We’re now well into August, which means there’s less than two weeks left for you to squeeze in a visit to Noss, Shetland’s spectacular seabird island, tucked away beyond Bressay to the east of Lerwick. Read on as Reserve Manager Craig Nisbet tries his level best to entice you to visit Noss National Nature Reserve.
News from July would typically centre on the varying fortunes of our breeding seabirds, and it’s been another mixed bag to report on this year. Exciting news this season could also have been the first known record of a Harbour Seal pup on the shores of Noss, having been seen regularly with its Mum around Noss Sound since first being detected at no more than a few days old on 2nd July.
There was even the annual Noss Open Day to report back on, with over 200 visitors, lots of excellent kids’ activities, a couple of well received guided walks and outstanding catering organised by Bressay Community Hall.
But to top all of this, and without doubt the biggest news of the season so far (in the wardens’ humble opinion!) was the appearance of a Paddyfield Warbler in the garden on 22nd July.
As well as being the first record for Noss, it was also the first July record for Shetland, and only the third July record for Britain. As only the 109th record for Britain, this is a genuine national rarity. With the closest breeding grounds in Finland and Eastern Europe, and wintering grounds in India and China, it’s likely that this bird will have flown off in the wrong direction on passage, to find itself in an insect-rich patch of hogweed in the garden of a small island in Shetland.
That being said, it seems to be feeding happily, and the fact that it’s stayed over two weeks now would indicate that it may be moulting, and would therefore be likely to stay a while longer yet. It’s enticed a number of keen birders over to Noss, and despite its ‘LBJ’ (‘little brown job’) appearance, it’s even evoked the interests of some non-birding visitors too.
To read more about the exciting news you can visit the Rare Bird Alert blog post from 22-28 July 2015, written by Mark Golley (link posted by Andrew Denton on 30th July on the Birds of Noss Facebook group).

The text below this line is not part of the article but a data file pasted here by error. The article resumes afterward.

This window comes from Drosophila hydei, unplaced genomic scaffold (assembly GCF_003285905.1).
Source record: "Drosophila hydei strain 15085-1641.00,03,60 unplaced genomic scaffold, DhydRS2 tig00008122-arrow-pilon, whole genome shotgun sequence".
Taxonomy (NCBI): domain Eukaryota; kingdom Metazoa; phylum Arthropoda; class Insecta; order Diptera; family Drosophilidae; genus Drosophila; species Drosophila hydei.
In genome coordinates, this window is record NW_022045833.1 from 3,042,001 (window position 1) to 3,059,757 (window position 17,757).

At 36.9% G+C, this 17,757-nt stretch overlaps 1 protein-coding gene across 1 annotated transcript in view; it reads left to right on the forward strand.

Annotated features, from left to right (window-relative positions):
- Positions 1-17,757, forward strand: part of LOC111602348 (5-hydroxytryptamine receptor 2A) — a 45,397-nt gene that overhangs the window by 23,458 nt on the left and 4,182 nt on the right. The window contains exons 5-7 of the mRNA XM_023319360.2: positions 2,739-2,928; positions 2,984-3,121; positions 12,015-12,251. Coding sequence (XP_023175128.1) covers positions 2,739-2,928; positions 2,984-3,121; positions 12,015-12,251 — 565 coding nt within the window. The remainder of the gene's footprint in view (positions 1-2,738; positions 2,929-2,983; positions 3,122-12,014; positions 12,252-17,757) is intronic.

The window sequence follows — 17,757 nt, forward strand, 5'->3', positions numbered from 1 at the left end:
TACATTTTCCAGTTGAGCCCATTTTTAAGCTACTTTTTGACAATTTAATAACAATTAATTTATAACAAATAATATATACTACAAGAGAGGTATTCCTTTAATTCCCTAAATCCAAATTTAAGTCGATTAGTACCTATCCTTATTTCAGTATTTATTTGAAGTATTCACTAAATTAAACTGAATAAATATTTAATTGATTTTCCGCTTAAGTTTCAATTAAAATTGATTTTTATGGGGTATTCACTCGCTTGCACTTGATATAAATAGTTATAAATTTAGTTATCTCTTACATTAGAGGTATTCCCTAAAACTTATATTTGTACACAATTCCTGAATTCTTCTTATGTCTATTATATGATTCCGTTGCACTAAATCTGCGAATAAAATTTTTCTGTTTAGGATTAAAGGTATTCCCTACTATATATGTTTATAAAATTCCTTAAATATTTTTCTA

Elsewhere on the island, there was good news to report with the completion of the all-island Guillemot count this year. With 24,456 individuals counted, we recorded a 9.8% increase on the previous count of 2009, which in reality indicates a relative stability when compared to counts from the last 10 years. Guillemots, as with Razorbills and Puffins, are now leaving the island, leading their young out to sea to continue their growth in a marine environment, away from the cumbersome burdens that land dwelling brings for auks.
Gannets continue their development on the cliffs, with some chicks now nearing fledging age. The dark-plumaged large chicks will soon plunge to the sea and survive on the excess store of fat built up whilst being well fed on the nests.
Other birds have had mixed breeding success. Arctic Terns have failed once again after a successful year last year; gull productivity is up this year; and Arctic Skuas look likely to fail, with the only chick on the island developing a malformed wing. Wader numbers continue to build up with Turnstone, Sanderling and Knot all likely to feature heavily in August, and with the brief sighting today of a Green Sandpiper on the beach at Flitsands, hopes are high for an exciting season of autumn migration.
An encouraging record this year was that of the elusive Small Adder’s Tongue, found this year by our colleague Glen Tyler. With 14 plants recorded in one localised patch, it’s easy to see how it may be overlooked!
Another search for an elusive species proved less fruitful, with lichenologist Paul Cannon from Kew Gardens visiting in search of the under-recorded fungus, Multiclavula vernalis. Paul was on hand, however, to give me a crash course in lichens of the hill dyke, of which 9 were identified with a further 20 plus being left to avoid my own personal information overload!
Regular updates continue through the Birds of Noss Facebook group, so to keep up to date with news from the island, or to look back at some pictures and stories from the season so far, log on and join the group today.
Stop Press : the Paddyfield Warbler left Noss after 26 days, making it the third longest-staying individual on record in the UK. With easterly winds forecast for Shetland in the latter part of August, who knows what other interesting migrants and vagrants will grace our shores!